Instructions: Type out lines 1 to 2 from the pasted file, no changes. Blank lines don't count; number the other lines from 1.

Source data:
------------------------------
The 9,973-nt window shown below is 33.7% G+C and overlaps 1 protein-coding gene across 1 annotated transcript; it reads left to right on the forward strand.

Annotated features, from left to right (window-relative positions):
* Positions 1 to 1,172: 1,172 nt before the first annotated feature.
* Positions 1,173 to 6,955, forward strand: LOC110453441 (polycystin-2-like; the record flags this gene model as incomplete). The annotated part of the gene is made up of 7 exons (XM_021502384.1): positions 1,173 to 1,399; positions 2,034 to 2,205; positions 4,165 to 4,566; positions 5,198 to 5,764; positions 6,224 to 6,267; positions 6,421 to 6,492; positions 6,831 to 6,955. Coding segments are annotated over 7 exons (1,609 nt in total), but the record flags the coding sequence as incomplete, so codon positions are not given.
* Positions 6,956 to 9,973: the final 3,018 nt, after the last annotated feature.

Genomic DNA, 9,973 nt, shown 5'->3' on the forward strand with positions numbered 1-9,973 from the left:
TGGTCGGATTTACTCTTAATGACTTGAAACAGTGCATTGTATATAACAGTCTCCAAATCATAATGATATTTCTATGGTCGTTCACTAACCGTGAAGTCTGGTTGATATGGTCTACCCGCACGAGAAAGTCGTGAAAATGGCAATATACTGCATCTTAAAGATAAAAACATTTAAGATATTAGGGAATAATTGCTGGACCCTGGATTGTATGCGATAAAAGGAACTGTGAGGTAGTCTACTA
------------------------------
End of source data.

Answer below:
The 9,973-nt window shown below is 33.7% G+C and overlaps 1 protein-coding gene across 1 annotated transcript; it reads left to right on the forward strand.

Annotated features, from left to right (window-relative positions):